The Surreal Killer

The Surreal Killer
Machu Picchu. Peru

Saturday, June 1, 2013


I thought I'd start a new series of posts about off the wall topics as they come up.  I'll be flying to Montevideo in July, so thought of a few memorable moments in Argentine airports for my first entry in this series.

I don’t know what the current situation is like since I haven’t flown any of the regional airlines in Argentina in a few years, but going back a bit things were, shall we say, different than California where I live.  Between 1999 and 2010, however, when I was flying between some of the major cities in Argentina, things could be very quirky.  Let me share a few notable examples.

The International airport in Buenos Aires is the major port of entry into Argentina, and the usual landing point for tourists and international travelers.  Ezeiza Airport is relatively new and thoroughly modern, and a good place to catch a connecting flight if your destination is not in Argentina.  If you want to fly somewhere in the country, there’s another airport for the domestic connecting flights in downtown Buenos Aires, 31 Km (about 20 miles) away, called El Aeroparque Jorge Newbery.   That can be a long and tedious taxi ride in the heavy traffic that is omnipresent in the Capital City.  The price of the taxi is theoretically fixed, but the game is also fixed and the obvious tourist will often be grossly overcharged by the enterprising cabbie.  El Aeroparque is an old airport near the Rio de la Plata that is too small and in a congested area of the city, a lot like Midway Airport, Chicago in contrast to O’Hare.  You’d think that at least some connections from Ezeiza would exist to get from Buenos Aires to the major metropolitan areas like Cordoba, a major hub for travel in Argentina, but they didn’t when I traveled there and as far as I know they still don’t.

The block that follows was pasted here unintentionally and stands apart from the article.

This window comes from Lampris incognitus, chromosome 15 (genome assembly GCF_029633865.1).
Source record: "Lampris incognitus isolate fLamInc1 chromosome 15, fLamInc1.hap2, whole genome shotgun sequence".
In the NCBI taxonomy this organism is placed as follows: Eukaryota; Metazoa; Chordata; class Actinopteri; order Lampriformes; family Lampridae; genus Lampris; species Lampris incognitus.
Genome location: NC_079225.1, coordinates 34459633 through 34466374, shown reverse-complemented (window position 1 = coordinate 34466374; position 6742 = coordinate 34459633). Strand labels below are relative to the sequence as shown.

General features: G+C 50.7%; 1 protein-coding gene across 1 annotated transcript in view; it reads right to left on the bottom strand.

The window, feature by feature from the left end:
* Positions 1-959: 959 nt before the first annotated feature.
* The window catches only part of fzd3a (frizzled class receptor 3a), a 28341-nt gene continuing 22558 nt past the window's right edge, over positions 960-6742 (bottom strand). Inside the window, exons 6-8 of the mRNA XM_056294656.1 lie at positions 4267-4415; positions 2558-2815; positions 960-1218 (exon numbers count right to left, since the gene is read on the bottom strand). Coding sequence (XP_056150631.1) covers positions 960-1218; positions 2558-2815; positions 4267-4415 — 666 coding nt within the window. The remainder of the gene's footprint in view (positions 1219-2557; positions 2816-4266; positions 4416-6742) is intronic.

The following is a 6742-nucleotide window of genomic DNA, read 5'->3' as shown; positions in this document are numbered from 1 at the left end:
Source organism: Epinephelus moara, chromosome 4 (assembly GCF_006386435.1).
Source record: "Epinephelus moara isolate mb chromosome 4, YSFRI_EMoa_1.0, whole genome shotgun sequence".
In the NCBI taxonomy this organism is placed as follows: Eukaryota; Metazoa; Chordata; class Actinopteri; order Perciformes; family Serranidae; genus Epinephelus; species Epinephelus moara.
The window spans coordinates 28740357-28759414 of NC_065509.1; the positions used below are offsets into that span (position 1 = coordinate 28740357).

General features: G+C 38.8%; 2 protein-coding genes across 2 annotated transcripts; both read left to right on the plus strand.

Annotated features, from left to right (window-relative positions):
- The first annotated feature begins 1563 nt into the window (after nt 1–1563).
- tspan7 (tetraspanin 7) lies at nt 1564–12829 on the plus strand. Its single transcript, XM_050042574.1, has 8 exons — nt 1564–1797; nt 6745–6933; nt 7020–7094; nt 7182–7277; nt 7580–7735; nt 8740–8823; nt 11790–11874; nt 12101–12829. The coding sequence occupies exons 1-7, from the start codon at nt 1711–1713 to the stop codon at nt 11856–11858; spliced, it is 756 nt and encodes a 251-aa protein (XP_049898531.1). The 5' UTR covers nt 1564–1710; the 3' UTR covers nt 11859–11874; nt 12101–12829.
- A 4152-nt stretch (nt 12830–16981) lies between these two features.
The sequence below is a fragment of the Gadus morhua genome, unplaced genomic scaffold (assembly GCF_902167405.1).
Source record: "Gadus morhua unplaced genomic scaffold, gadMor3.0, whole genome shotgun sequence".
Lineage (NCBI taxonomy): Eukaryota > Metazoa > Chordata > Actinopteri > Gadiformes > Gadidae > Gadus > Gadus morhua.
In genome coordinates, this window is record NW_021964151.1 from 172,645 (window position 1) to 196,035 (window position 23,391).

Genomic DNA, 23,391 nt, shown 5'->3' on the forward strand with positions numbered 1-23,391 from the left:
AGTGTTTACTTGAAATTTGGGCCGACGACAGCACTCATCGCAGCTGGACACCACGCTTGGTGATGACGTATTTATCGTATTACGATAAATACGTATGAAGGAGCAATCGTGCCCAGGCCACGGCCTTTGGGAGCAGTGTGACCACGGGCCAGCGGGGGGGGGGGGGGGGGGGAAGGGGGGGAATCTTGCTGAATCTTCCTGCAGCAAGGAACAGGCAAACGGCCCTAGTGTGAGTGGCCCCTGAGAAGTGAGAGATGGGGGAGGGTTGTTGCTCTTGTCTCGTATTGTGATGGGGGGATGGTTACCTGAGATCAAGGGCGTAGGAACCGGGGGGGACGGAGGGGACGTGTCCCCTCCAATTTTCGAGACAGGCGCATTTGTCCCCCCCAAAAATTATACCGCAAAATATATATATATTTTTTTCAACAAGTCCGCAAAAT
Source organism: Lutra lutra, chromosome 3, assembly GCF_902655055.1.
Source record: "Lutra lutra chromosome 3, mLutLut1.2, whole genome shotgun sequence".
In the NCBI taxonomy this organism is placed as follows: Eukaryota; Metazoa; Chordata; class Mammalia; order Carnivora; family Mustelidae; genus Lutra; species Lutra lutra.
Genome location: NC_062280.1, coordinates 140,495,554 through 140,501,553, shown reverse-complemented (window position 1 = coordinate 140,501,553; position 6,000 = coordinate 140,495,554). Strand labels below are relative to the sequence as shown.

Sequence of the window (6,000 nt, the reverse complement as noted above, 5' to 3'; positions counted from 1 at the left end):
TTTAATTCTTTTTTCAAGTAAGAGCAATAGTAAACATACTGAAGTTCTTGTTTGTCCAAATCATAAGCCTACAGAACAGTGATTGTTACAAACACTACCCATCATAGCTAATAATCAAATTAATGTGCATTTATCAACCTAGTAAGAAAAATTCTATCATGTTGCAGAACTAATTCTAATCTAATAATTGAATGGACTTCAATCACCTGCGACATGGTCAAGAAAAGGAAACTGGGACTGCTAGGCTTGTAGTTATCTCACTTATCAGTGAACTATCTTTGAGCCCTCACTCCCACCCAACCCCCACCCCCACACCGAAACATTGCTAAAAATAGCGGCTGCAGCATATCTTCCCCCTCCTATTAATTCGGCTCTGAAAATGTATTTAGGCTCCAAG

Cordoba is also fun.  It is a crowded airport with connections to Tucuman, Salta, Mendoza, and all sorts of other destinations in the region.  Again, it’s been a while and maybe flight schedules mean more now than they did then, but we have to remember it is Argentina and the eccentricities tend to persist.  Flights scheduled to fly direct to Salta might be redirected to Tucuman if there are enough passengers waiting to go there and vice-versa.  Or the direct flight to Salta may decide to stop at Tucuman to pick up or deliver passengers in some sort of random travel lottery.  Flights are cancelled at random by some of the airlines and it is relatively easily to get stranded at the Cordoba airport for many hours even if you arrive in plenty of time for your scheduled connection that never arrives or goes somewhere else than it was supposed to.  Or just doesn't show up at all for the standard reason the local ticket agents always give, "no se" ("I don't know").

The regional airports aren’t good places to get stuck in.  There aren’t any pedestrian malls, and there are few if any amenities.  These are functional get-you-in and get-you-out facilities designed to get planes in and out, not places to for tourists and other rabble to hang out between long layovers.  Lobbies, customs, and immigration can get pretty crowded when large planes or a few small ones arrive or depart.  Ticket agents tend to be hassled a lot, especially when flights are delayed (often) or cancelled.   As a result many act like charm school dropouts.  Esthetics of architecture and design are not obvious priorities, although Salta Airport has been modernized quite a bit since my first visit there in 1999.   It’s still more functional than fun!

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